Crystal Disk Benchmark is used to measure read and write performance through sampling of raw (0/1 Fill/compressible) or random data which is, for the most part, incompressible. Many new SandForce Driven SSD owners who cant wait to test the performance of their SSD often grab this program and run a quick test, not realizing that they are testing with incompressible data rather than compressible data used in testing by manufacturers. We have provided compressible (oFill) results on the left with incompressible (random data) results on the right.
We were a bit curious just how mixing the older SandForce SF-1222 processor with newer 25nm asynchronous NAND flash memory was going to result and the result on the right is very close to what we expected. The performance of the asynchronous memory is evident on the right through the lower write results of 130 and 132MB/s while the lower 4k random write result of 40MB/s is indicative of the SF-1222 processor.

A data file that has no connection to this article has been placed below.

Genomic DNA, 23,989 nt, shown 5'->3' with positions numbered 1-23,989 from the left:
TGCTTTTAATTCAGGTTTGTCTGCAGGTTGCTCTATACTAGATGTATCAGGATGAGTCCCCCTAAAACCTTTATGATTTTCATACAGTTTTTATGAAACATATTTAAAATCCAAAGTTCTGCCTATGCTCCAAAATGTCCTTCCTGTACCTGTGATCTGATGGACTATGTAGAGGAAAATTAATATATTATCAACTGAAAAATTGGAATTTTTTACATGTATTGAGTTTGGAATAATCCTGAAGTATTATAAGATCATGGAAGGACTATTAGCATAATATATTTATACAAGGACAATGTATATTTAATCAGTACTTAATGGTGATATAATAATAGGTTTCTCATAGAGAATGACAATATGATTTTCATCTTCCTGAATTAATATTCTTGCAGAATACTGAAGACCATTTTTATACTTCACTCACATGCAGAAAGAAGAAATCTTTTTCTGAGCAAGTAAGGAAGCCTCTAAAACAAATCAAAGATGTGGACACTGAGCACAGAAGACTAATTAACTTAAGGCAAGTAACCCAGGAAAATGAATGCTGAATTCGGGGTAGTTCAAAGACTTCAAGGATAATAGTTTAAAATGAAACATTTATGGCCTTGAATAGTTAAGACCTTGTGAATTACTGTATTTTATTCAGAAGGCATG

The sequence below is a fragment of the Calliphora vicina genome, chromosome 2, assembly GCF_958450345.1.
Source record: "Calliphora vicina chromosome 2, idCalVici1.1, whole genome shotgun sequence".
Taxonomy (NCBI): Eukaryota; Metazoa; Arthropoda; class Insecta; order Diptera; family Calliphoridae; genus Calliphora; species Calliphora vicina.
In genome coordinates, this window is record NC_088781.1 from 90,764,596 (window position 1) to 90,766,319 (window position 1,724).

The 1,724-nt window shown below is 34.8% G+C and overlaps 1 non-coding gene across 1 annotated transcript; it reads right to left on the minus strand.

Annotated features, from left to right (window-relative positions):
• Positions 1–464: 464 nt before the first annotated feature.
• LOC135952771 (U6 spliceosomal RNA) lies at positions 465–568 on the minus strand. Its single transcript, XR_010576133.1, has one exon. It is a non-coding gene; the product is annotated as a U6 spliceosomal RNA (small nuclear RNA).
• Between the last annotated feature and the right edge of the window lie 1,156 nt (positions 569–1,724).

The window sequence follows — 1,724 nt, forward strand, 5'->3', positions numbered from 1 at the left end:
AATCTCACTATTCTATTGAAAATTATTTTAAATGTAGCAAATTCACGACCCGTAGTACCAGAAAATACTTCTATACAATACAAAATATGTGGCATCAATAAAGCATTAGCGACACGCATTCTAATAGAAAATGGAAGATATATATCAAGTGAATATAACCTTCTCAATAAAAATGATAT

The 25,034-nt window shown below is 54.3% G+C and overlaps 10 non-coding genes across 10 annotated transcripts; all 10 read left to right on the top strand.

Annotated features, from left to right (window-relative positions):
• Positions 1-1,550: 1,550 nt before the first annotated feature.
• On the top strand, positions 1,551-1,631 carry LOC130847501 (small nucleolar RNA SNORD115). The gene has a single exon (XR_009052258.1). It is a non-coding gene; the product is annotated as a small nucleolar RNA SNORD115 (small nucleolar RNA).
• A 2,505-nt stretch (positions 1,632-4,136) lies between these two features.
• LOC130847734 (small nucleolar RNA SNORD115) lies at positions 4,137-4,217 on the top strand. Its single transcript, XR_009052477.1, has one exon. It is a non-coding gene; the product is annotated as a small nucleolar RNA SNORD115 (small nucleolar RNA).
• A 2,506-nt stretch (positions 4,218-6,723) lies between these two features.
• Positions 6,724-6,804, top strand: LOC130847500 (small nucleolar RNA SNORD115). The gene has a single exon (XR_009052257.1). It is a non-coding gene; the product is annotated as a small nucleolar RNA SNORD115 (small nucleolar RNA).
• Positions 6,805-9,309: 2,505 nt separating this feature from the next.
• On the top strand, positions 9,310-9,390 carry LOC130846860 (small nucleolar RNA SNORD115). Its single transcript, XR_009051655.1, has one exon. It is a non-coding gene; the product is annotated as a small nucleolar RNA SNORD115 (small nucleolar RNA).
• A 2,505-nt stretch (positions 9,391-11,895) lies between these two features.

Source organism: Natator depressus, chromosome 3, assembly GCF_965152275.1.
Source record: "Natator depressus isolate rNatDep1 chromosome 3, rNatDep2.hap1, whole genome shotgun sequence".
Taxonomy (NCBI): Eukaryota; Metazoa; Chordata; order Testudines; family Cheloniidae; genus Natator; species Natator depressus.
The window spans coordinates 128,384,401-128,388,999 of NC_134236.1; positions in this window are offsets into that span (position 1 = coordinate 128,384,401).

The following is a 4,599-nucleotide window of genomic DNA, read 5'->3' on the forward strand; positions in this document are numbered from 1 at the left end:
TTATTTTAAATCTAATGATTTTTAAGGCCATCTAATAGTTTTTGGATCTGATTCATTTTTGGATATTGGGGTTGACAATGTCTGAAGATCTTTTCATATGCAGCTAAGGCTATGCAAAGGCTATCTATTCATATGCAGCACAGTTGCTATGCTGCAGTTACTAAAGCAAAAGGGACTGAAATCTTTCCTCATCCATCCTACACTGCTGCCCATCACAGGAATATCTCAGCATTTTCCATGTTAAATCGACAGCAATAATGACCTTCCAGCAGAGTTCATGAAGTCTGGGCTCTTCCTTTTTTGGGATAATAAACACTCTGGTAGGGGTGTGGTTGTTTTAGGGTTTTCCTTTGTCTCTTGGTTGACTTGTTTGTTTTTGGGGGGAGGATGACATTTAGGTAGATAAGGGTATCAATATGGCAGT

Up until recently, AS SSD was the only benchmark created specifically for SSD testing and it uses incompressible data. AS SSD, for the most part, gives us the worst case scenario in SSD transfer speeds while using SandForce Driven SSDs as they use compression in storage as discussed earlier. Many enthusiasts like to benchmark with AS SSD for their needs.
In comparing Crystal DiskMark to AS SSD, the AS SSD results always tend to be lower as AS SSD provides the average of the tests conducted, whereas Crystal posts the highest result reached. AS SSD Copy Benchmark provides a bit more of a realistic view as seen here:
AS SSD Copy BenchMark simulates the copying of an iso, program and game from one location to another and provides the highest transfer speeds and time it took to complete the transfer. These results are significantly higher than we actually expected which is great.
The Compression Benchmark is typical of what we see with SandForce drives where they start low and then peak much higher and in the range somewhat in the area of specifications, remembering again that this drive was simply ripped out of Super Talents display test bench at CeBIT.